According to an article for the Sydney Morning Herald, the massive legislation was pushed through the Australian parliament with an untimely rapidity reminiscent of President Obama’s effort to nationalize the American health care system. In the words of The Sydney Morning Herald:
Against last-minute efforts by the opposition to delay the passage of the bills and 11th-hour pleas for amendments by some business groups, the government passed its 18 pieces of legislation by a vote of 74 to 72 just before 10am. …
Opposition Leader Tony Abbott has vowed to repeal the legislation if he becomes prime minister, though the government has insisted he will not be able to manage that.
The bills were passed with help from crossbench MPs Rob Oakeshott, Tony Windsor and Andrew Wilkie, as well as Greens MP Adam Bandt.
On September 30, the Economic Cycle Research Institute announced that the U.S. economy officially entered a new recession. On the following Tuesday, October 4, the Standard and Poor’s 500 Index dropped to 1,074.77, the lowest level of the year.
Since then the index has rebounded to 1,224.58, or 14 percent. Reports of rising retail sales, buoyed by reports that retailers Macy’s and Kohl’s are boosting hiring, have led some to suggest that predictions of another recession are premature. The 85 economists surveyed by Bloomberg estimated that retail sales for September would rise 0.7 percent and instead they rose by 1.1 percent. And the August numbers were revised upward as well, causing Michael Moran, chief economist at Daiwa Capital Markets, to claim, “It looks like we’re going to be avoiding a recession [after all]. Even though consumers don’t feel good, there is job growth going on and that is fueling some pickup in spending.”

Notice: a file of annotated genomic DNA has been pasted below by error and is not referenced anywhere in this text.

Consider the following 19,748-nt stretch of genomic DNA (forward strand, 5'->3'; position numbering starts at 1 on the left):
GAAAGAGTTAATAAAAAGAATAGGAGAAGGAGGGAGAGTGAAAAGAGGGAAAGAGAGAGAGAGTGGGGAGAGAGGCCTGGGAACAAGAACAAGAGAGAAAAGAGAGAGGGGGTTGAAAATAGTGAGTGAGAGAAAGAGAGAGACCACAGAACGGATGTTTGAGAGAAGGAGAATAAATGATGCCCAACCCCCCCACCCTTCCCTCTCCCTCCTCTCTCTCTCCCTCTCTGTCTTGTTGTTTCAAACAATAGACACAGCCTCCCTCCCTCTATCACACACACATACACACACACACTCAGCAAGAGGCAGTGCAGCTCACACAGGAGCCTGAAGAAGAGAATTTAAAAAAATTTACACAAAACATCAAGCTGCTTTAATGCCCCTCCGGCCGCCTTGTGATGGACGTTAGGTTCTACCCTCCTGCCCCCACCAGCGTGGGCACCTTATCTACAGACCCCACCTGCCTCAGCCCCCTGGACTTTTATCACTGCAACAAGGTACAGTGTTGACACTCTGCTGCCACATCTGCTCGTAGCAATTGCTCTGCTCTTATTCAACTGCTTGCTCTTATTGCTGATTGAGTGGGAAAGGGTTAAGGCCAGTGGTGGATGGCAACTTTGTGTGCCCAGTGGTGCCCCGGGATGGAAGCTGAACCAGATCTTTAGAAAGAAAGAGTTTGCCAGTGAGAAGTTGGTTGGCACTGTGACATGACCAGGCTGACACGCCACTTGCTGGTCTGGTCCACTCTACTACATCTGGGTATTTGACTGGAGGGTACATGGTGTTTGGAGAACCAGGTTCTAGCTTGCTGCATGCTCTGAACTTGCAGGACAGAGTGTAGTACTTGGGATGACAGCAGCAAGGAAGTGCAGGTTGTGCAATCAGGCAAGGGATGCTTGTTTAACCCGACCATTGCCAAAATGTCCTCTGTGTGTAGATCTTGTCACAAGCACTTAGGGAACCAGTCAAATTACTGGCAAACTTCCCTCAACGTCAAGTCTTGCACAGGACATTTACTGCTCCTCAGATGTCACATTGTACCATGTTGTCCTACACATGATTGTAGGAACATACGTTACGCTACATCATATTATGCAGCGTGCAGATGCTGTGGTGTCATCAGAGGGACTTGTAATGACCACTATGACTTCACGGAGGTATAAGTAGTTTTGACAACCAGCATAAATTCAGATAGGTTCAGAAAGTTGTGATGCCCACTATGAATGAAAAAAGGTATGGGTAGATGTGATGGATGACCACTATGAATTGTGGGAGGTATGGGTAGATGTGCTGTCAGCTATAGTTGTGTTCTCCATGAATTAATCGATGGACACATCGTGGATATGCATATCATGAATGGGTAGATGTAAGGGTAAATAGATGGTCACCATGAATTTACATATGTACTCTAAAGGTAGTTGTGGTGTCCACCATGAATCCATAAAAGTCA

But then the Thomson Reuters/University of Michigan results came out on Friday, showing sentiments among those very same consumers dropping in early October to the lowest level in more than 30 years, and their expectations for the future falling to the lowest level since May of 1980.
The Occupy Wall Street movement is no stranger to controversy. The protests have drawn extremists and radicals of various stripes, from labor union members, to far-left Democrats, and members of various communist and socialist movements. As reported earlier by The New American, the movement has even been home to several high-profile anti-Semites, who, like their statist intellectual heroes Marx, Keynes, and Proudhon, blame their woes on perceived Jewish involvement in free-market capitalism. However, an analysis of the movement also reveals deep-seated connections between its Marxist members and radical Islamist groups, a classical example of the Islamo-Communist connection identified on many occasions as fueling the “Arab Spring” protests.
The organizers of the protests are the first to admit that they are directly inspired by the protests raging across the Arab world, which began last winter in Cairo, Egypt’s Tahrir Square, and are informed by the “revolutionary Arab Spring tactic to achieve our ends.” Protesters are told to “Stand, Walk, and Unite like Egyptians,” and are told to wait for their “Tahrir moment.” Just as the protests in Egypt and elsewhere across the Middle East are orchestrated by the collusion of various Leninist, Trotskyite, and socialist parties with the Muslim Brotherhood and al Qaeda, their American incarnation also involves the radical left collaborating with various Islamist subversives.